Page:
Making a living in the dirt was elusive, however. He took jobs hanging wallpaper, working as a carpenter, helping at an advertising agency, and when he felt cooped up, he headed outdoors.
An experienced knapper, Cerutti belonged to the arcane group of archaeologists who create stone tools with stones. By understanding how rocks fracture and break ("their DNA"), he could better distinguish man-made from natural objects.
"The New World – and San Diego – are blanketed with artifacts," he said. "We just don't recognize them."
He once counted 45 buckets filled with chipped stones ("the lithic history of the people who lived here") stacked in the living room of the home that he shared in Chula Vista with his wife.
In the early 1980s, he started working at the San Diego Natural History Museum, earning $8.50 an hour as a construction site monitor. He had just donated his prized specimens, doubling the museum's collection of vertebrate fossils, and Demere wasn't about to let him go.
"He was the most generous person I have ever known," said Demere. "On more than one occasion, he would literally take the shirt off his back to lovingly wrap a fossil that he was transporting to the museum."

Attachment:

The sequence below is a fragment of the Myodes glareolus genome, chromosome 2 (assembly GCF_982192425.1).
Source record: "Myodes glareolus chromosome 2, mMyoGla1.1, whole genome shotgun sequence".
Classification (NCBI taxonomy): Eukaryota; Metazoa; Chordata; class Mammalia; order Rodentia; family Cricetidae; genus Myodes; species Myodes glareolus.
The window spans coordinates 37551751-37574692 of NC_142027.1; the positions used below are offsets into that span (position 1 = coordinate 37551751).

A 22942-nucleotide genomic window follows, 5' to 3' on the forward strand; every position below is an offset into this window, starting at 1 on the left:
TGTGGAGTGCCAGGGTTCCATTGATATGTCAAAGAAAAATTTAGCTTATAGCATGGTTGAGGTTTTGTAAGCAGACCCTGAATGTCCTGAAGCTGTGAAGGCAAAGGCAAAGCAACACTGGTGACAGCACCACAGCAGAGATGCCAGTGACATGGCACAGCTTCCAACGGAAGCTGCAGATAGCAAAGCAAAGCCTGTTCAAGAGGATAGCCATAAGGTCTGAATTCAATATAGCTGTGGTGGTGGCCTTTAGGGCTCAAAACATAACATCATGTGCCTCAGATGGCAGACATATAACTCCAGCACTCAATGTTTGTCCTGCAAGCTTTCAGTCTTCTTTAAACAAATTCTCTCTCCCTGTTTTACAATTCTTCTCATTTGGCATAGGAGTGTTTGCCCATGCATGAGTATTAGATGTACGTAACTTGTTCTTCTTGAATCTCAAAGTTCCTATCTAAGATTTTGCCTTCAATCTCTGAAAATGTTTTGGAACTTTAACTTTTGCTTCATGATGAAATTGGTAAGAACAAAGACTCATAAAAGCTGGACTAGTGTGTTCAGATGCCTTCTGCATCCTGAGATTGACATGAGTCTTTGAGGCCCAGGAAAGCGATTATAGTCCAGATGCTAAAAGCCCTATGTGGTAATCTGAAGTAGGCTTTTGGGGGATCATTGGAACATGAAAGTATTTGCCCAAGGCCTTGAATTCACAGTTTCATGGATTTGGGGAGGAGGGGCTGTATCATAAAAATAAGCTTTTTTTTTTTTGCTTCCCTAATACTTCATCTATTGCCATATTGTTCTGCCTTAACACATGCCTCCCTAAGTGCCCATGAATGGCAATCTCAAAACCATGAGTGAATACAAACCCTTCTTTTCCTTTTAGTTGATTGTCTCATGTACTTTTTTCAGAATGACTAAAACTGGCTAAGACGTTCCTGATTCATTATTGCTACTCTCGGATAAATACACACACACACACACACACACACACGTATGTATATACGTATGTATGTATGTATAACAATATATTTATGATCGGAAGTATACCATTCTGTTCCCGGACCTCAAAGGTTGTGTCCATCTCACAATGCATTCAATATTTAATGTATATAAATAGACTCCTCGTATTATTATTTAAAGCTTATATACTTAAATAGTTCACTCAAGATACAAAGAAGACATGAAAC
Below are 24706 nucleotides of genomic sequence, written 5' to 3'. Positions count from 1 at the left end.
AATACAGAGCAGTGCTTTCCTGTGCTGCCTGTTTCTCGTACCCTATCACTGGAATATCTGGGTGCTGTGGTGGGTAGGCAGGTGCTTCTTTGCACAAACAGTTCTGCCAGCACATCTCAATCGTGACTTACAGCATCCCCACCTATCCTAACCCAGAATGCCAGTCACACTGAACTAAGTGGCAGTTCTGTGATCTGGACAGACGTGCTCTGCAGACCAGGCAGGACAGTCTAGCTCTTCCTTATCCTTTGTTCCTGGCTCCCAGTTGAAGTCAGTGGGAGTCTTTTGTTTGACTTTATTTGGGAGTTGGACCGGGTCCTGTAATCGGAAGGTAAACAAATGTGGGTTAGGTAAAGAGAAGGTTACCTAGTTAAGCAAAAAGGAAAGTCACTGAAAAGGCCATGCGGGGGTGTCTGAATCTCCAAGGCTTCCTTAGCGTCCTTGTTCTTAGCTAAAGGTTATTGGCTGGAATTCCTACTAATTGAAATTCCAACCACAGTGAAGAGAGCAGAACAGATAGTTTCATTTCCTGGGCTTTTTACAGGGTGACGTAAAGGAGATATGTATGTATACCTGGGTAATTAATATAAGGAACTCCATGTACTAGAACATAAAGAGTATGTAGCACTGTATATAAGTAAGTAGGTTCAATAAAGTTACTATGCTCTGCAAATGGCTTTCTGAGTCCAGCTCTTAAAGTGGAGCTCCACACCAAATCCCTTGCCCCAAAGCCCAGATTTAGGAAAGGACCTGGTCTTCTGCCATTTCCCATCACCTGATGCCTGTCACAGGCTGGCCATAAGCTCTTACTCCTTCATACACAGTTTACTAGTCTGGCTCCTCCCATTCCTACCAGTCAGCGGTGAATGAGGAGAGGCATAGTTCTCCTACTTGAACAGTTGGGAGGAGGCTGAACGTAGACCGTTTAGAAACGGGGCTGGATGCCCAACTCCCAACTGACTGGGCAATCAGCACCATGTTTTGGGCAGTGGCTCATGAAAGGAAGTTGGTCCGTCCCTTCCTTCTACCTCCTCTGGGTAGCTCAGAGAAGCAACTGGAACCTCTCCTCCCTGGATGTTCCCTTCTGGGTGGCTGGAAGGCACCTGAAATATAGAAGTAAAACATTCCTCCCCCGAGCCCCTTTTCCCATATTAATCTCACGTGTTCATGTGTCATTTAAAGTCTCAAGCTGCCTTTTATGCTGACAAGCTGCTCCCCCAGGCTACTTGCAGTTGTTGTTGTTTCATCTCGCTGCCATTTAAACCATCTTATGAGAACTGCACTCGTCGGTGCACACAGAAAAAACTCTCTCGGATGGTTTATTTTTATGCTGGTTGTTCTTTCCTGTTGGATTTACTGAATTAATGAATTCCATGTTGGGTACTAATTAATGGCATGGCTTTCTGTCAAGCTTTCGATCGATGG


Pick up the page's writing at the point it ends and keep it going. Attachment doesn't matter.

Cerutti's first paleontological site was a housing tract in Chula Vista, Calif., where an initial grading revealed "a gold mine of fossils." After nearly a year, he and his team had unearthed 3,000 specimens, including a new species of whale and a partial skull of a distant relative to a manatee. Eager to share his enthusiasm for the planet's ancient abundance, he oversaw the donation of a fossilized shell bed, weighing 37 tons, to the neighboring Clear View Elementary School.
A modest unassuming man, Cerutti often faced down foremen and construction crews who saw any delay as a financial loss, and according to Demere, he often won them over with his willingness to share what he found.
His tenacity and commitment led to the discovery of new species that earned his name: a surf scoter (Melanitta ceruttii) and a porpoise with an extended lower jaw (Semirostrum cerutti) from the Pliocene Age, and a carnivore (Ceruttia sandiegoensis) and primate (Brontomomys cerutti) from the Eocene Age.
But none of these finds was more meaningful than the mastodon he began to unearth on Nov. 16, 1992. After just a few hours brushing away soil from the fragment of tusk and discovering a nearby stone with a sharp edge, he knew the site was special.